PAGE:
Knowing all that information, as long as you can roughly guess how dark your hair is, using a semi-permanent dye containing the required tone at one level lighter than your hair is a very easy and effective way to tone out any unwanted color. This can work on hair that is very pale or very dark and it will still function the same as long as you get the dye selection right by using color theory and your eyesight.
To tone hair, you'll generally want to use either a mousse or cream product. However, this will simply be rinsed out once your hair is adequately toned rather than left for a longer period. As before, there's no problem with leaving the product in longer but it can potentially over-process like any toner and this will result in too much toning.
The effect of this depends on what color you were toning with but overly ashy or purple tones in blonde hair are a common result, whereas brown hair could turn out mousey or even get a very slight muddy-green tinge to it. In any case, this will wash out with a shampoo or two if you do make a mistake so it's not necessarily a problem but it is an inconvenience.
Refreshing or Retouching Permanent Dye
An often overlooked use of semi-permanent hair color is refreshing and retouching other dye-jobs. Not only can a semi-permanent dye refresh a color that has faded and become dull, but it can also be used to alter the color you already have. As an example, if you had red hair you could make it mahogany or burgundy with a semi-permanent dye that would last several washes.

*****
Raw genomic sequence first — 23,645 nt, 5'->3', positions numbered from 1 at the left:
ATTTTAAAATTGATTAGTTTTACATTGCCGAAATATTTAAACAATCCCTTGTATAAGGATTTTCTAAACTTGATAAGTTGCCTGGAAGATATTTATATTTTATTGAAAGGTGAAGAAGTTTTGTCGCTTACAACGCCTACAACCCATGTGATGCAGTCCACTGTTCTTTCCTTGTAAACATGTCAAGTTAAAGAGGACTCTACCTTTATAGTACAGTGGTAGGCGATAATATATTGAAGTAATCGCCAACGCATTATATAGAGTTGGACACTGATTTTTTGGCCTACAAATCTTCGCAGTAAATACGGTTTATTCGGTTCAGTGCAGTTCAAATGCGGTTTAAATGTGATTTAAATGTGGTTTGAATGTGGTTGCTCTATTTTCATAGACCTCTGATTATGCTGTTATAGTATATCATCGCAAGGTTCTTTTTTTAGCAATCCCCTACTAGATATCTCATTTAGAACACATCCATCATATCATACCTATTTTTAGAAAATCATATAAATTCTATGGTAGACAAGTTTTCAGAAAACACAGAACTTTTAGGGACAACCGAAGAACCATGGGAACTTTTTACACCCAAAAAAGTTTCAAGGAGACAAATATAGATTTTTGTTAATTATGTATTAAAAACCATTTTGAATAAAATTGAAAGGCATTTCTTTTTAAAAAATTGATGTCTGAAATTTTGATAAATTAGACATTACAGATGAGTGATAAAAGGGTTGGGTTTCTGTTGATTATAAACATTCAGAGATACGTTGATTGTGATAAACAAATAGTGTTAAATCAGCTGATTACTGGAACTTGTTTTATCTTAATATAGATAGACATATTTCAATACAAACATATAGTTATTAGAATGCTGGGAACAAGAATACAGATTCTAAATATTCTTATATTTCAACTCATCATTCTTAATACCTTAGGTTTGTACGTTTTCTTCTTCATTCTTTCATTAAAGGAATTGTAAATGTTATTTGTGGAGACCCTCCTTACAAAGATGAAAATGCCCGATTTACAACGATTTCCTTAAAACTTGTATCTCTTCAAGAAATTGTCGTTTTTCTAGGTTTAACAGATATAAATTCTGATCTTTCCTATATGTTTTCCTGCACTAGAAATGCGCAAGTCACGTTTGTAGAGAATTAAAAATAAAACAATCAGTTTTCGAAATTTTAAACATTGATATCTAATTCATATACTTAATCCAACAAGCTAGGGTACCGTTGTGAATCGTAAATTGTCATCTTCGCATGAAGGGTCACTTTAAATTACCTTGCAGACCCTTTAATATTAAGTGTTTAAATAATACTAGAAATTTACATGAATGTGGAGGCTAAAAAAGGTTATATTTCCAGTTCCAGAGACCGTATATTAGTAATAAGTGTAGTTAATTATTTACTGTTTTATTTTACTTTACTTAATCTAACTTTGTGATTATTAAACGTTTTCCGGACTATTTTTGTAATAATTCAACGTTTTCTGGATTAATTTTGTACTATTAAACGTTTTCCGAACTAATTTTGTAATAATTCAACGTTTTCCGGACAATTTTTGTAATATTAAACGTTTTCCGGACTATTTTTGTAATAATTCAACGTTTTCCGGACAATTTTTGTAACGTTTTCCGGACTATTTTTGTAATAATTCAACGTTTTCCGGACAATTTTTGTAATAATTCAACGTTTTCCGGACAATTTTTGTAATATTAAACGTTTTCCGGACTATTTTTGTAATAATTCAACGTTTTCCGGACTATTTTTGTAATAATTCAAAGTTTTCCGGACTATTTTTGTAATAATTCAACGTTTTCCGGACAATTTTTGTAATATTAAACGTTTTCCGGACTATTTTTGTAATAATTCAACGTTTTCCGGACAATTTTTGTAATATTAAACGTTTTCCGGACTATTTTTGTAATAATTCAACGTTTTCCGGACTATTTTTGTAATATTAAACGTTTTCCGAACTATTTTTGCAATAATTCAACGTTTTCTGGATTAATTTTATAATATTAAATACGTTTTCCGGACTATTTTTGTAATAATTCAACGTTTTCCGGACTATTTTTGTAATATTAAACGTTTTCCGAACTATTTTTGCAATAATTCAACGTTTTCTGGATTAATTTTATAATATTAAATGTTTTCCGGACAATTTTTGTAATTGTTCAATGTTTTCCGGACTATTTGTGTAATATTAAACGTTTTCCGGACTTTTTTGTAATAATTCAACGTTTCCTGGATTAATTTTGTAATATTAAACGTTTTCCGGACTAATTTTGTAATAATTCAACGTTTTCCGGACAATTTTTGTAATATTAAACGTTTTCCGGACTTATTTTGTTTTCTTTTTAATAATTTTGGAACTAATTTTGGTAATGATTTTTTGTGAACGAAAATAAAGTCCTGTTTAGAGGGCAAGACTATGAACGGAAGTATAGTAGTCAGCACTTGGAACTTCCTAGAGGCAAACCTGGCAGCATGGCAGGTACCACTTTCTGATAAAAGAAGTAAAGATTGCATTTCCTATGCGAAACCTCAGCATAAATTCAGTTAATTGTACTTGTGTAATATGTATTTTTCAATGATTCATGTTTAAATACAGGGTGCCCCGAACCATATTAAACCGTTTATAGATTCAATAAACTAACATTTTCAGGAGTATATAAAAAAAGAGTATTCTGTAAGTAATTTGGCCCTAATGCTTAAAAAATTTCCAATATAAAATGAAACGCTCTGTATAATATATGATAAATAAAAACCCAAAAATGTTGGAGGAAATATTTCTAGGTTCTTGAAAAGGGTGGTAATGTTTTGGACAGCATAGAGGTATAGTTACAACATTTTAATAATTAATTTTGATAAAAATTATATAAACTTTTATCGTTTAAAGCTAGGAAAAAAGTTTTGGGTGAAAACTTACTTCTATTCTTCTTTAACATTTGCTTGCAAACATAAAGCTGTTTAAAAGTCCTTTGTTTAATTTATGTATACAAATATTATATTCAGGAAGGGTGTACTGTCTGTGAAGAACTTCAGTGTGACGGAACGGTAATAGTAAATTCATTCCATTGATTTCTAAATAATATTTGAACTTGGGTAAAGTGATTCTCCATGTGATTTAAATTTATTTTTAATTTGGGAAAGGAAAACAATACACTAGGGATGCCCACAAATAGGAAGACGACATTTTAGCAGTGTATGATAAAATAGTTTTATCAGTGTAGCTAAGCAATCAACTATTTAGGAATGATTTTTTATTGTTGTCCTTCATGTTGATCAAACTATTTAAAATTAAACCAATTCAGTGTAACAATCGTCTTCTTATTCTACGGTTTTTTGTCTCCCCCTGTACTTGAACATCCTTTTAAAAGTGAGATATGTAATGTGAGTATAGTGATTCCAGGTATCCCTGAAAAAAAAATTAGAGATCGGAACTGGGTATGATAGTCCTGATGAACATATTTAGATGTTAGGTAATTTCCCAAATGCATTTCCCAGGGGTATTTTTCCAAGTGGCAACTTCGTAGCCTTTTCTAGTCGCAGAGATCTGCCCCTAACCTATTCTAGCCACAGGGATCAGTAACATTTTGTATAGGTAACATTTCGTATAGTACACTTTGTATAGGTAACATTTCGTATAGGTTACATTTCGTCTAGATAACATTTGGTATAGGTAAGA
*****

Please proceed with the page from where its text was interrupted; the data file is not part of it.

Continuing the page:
Uses like these can help save on potential damage to your hair too as refreshing the look of your hair color too often with permanent dye increases the risk of damage and subsequent problems like frizz and breakages. Semi-permanent dyes don't cause these issues so you can use them between permanent processes to maintain healthier hair.
Caring for Dyed Hair
If you've dyed your hair with semi-permanent hair color, it's important also to know how to care for it and this is something that will make it last a lot longer, saving you time and money. Some of the easiest ways to care for your new hair color include:
- Washing it less frequently where possible and with a milder shampoo and only slightly warm water.
- Avoiding heated styling tools like blow dryers and straighteners, or using them at the lowest temperature that works.
- Using protein treatments to maintain strength.
- Using leave-in conditioners and a hair serum to protect against dryness and environmental stressors.
However, this doesn't mean you have to give up your favorite style or put up with unclean hair. Following the above recommendations can add a few washes before your color fades out but with how easy and convenient it is to use these dyes, it doesn't have to be a major concern. What matters is that your hair both looks and feels great.
This content is accurate and true to the best of the author’s knowledge and is not meant to substitute for formal and individualized advice from a qualified professional.
© 2020 Maffew James